Later in the session, Weekes called on Finance Minister Donna Harpauer to apologize over a text message she had sent his way in which she referred to the proceedings as “a stage for an opposition puppet show.” He then ordered Harrison to apologize for comments he had made from his seat, at which point an upset Harrison got up and left, prompting Weekes to suspend him for the day.

Meanwhile, on the Opposition benches New Democrats spent the spring sitting on a concerted ethics attack that focused on Sask Party members both sitting in the House and outside of it.

Opposition Ethics and Democracy Critic Meara Conway resumed her pounding of Regina Northeast MLA Gary Grewal over his investment in two hotels utilized to house Social Services clients. She later roasted former finance minister-turned-lobbyist Kevin Doherty over his lobbying involvement with a Calgary clinic that received what she termed a “sweetheart” deal for hip and knee surgeries.

The NDP also went after Crown Investments Corporation Minister Dustin Duncan for over $3500 spent on a Mercedes limo for a Paris conference last year (one he explained was actually used for his whole party and not just himself), also accused Education Minister Jeremy Cockrill of violating conflict of interest rules, and took aim at SaskParty members appointed to boards such as SaskPower.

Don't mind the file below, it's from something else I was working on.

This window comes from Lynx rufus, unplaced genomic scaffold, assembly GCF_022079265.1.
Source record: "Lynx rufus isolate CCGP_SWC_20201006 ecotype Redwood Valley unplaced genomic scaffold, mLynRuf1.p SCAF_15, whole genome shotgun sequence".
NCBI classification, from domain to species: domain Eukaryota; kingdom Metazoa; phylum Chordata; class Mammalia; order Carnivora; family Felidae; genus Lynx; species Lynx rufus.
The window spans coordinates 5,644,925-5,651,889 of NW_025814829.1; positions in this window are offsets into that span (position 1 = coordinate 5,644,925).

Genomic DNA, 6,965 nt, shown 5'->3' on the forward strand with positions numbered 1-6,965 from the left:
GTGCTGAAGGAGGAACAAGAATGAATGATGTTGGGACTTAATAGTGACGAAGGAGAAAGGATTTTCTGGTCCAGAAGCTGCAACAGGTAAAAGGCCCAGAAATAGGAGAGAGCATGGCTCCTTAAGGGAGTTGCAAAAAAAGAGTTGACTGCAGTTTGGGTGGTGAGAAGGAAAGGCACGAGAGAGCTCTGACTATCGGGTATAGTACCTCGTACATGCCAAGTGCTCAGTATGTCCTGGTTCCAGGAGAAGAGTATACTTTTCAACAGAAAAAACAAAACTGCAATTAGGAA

The attack on board members proved the tipping point for the government caucus. They send out Energy, Mines and Resources Minister Jim Reiter to meet reporters late in the session, where he denounced the “insinuations and allegations” made by the Opposition against people who happened to be Sask Party members. 

Premier Moe seemed to have all of that on his mind, along with the Speaker’s latest comments, when he told reporters Friday “the Assembly needs to be less about people, and much more about the policies that are we are there to debate on the floor of the Assembly.”

Entire session was contentious

The contentious tone of the spring sitting amounted to a carryover from the fall, which saw the Legislature called back early for the special sitting which saw debate and passage of the Parents Bill of Rights Act requiring parental consent for name changes of students under age 16.

After the Speech from the Throne officially launched the new Session soon after, the Legislature saw the removal of Cut Knife-Turtleford MLA Ryan Domotor from the government caucus after he was criminally charged for procuring sexual services, while Moose Jaw Wakamow MLA Greg Lawrence would leave the Sask Party caucus in the new year over assault charges. As well, a pro-Palestine protest disrupted the Legislative Assembly proceedings for the day in November.

The contentious tone also extended to relations between the province with the federal government over the Carbon Tax. A key point of discussion was the province’s decision to no longer collect the federal carbon tax on natural gas, after the federal government provided an exemption for Atlantic Canada on home heating oil.